How Whey Protein is Produced
January 12, 2016
Whey protein is, by far, one of the most common supplements out there. The simple powder, available in a wide range of types and flavors, is offered by a huge number of companies and used by ton of athletes and casual exercisers – all hoping to use whey to accomplish their individual goals.
Interestingly, though, many people don’t actually know all that much about whey. What, exactly, is it? Where does it come from? How is it made?
Most importantly: why does it matter? Understanding how whey is produced can help you to sort through a lot of the myths and misconceptions surrounding this highly beneficial supplement. A deeper understanding could also help you make better decisions when it comes to which whey protein you decide to use in your own routine.
Where It All Begins
Historically speaking, whey is actually a byproduct of the cheese-making process. First, some sort of curdling agent, like heat or acid, is added to milk. This causes the solid portion of the milk – the curds – to float to the top.
And yes, milk does have solids in it.
But, in your average milk, these solids are dissolved in the liquid portion. After the separation is complete, the curds are skimmed off the top and taken away to become cheese. The leftover liquid is what we call whey.
For a long time, whey was sort of a waste product to cheese-makers. Some resourceful individuals found uses for it, such as other forms of cheese, animal food or even fertilizer but – for the most part – it was sort of a burden.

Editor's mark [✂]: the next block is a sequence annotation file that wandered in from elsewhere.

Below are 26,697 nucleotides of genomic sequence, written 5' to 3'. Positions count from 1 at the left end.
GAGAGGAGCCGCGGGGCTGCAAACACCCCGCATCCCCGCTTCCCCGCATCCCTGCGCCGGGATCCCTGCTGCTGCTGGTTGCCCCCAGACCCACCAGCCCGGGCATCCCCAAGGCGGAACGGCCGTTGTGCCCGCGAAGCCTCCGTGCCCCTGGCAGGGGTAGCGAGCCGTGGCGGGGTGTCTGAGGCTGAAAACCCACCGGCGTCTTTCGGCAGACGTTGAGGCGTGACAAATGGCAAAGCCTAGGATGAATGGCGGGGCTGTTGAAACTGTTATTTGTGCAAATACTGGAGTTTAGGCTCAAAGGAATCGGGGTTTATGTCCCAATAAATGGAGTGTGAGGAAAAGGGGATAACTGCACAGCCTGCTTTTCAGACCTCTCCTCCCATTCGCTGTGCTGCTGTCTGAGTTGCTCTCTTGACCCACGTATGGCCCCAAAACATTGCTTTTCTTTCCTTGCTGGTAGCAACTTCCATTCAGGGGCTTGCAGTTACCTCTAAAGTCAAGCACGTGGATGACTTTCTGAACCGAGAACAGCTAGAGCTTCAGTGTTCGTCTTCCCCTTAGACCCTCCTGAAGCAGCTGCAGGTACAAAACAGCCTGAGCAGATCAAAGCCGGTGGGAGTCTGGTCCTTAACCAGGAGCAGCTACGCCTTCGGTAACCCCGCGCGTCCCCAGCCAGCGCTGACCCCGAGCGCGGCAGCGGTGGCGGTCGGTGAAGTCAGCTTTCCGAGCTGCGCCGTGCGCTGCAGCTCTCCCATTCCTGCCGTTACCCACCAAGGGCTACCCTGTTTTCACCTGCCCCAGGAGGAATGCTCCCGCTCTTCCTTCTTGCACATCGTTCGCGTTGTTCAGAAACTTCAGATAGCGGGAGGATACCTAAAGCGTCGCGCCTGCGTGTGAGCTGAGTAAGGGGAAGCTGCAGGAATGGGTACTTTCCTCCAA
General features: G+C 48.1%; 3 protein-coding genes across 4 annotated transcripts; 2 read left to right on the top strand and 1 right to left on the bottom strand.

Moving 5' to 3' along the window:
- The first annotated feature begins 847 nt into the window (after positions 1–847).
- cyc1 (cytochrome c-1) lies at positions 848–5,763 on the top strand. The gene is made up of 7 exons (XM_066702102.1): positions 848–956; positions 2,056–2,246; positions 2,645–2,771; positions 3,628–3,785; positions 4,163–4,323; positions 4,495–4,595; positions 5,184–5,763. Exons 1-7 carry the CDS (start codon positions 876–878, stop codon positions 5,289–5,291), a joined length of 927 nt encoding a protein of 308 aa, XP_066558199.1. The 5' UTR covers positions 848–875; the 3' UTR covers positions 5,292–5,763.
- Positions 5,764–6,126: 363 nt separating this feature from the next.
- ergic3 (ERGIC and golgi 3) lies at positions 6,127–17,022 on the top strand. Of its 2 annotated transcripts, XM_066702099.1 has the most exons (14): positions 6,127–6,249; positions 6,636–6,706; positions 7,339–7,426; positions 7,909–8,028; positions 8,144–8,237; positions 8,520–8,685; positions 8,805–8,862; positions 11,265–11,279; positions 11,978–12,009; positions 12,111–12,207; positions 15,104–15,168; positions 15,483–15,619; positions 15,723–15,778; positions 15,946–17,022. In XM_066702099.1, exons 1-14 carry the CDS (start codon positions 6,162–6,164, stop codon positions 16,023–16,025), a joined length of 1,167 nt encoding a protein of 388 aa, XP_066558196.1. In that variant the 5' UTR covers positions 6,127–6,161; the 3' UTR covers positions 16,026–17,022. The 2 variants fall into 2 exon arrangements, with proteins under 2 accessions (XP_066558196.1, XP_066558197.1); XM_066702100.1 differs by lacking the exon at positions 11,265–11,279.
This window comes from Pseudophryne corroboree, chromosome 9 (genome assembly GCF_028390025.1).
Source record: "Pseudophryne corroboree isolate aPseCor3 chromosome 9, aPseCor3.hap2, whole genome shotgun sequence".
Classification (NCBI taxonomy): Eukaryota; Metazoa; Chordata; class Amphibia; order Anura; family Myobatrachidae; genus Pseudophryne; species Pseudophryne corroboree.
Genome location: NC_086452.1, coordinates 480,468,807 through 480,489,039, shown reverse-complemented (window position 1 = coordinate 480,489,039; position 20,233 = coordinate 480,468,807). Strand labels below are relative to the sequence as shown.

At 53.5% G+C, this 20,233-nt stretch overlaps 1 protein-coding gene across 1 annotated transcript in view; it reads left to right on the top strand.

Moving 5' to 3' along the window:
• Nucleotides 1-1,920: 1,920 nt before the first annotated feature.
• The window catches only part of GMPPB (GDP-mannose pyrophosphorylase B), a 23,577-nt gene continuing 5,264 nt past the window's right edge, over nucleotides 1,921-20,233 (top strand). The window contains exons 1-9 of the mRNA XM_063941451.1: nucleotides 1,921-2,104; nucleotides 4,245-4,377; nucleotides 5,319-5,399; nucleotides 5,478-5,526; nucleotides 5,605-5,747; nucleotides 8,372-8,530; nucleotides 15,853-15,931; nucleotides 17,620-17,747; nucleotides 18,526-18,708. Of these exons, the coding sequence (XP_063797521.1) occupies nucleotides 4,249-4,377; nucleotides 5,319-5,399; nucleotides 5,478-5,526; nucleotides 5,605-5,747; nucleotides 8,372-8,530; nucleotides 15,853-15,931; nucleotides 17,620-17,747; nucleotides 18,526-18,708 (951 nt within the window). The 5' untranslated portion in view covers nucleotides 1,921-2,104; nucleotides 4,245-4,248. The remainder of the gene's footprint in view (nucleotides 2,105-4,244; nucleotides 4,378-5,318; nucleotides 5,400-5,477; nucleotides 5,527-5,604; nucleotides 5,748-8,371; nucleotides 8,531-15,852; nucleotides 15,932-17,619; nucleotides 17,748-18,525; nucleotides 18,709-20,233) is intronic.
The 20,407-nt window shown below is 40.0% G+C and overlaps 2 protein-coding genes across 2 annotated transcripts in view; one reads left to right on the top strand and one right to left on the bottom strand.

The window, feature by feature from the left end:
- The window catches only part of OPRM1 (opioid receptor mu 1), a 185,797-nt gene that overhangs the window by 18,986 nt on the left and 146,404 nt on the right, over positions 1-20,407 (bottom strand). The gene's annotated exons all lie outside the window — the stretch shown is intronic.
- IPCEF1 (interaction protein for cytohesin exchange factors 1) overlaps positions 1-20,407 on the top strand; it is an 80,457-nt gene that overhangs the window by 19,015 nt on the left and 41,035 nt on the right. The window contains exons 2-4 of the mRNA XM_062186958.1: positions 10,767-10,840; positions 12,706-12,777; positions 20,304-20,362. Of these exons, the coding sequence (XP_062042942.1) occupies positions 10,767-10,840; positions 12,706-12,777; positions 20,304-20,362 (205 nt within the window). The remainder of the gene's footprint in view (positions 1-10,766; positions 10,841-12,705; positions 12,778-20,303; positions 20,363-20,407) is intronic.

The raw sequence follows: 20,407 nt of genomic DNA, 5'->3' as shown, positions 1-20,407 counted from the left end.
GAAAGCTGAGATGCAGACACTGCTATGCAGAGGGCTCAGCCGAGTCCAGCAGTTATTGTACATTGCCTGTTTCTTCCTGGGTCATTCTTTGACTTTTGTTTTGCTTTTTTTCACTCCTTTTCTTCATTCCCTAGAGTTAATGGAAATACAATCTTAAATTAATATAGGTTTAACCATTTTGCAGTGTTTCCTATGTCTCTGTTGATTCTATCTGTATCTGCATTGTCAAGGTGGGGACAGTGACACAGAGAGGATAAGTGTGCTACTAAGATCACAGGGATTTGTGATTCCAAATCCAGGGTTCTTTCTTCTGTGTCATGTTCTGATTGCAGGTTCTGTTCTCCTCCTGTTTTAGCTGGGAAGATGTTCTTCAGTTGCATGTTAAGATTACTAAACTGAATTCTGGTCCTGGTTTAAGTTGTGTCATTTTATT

Granted, the nutritional value of whey has long been understood but, in its liquid form it’s neither convenient nor appetizing. Sitting in the pot, liquid whey is usually a sickly pale off-white with a slightly bitter taste.
Nobody wants that. Eventually, though, it was discovered that whey could be dehydrated and powdered. We also learned that properly handled whey didn’t have to have that unappealing bitter flavor.
At this stage in its life, this whey would be called a “concentrate.” Products made from this are high in complete proteins and loaded with other highly beneficial nutrients. But not all manufacturers stop here.
Whey concentrate, along it is rich in protein, also contains a fair amount of fat and sugar (in the form of lactose). In an effort to make their protein more… protein rich, some companies will subject their whey to even more processing. This removes the fat and sugars, leaving a product that contains a higher percentage of protein by volume but is also lacking many other nutrients that naturally occur in whey. On the label, these forms of whey protein are called “isolates.”
Occasionally, things progress even beyond this point. Some companies will use enzymes to partially digest the protein, in an effort to make it easier to digest. Which is an interesting move, considering that whey protein concentrate is already absorbed at an impressive rate by your body. These products, called hydrolysates, are generally much more expensive thanks to the additional work that went into their processing.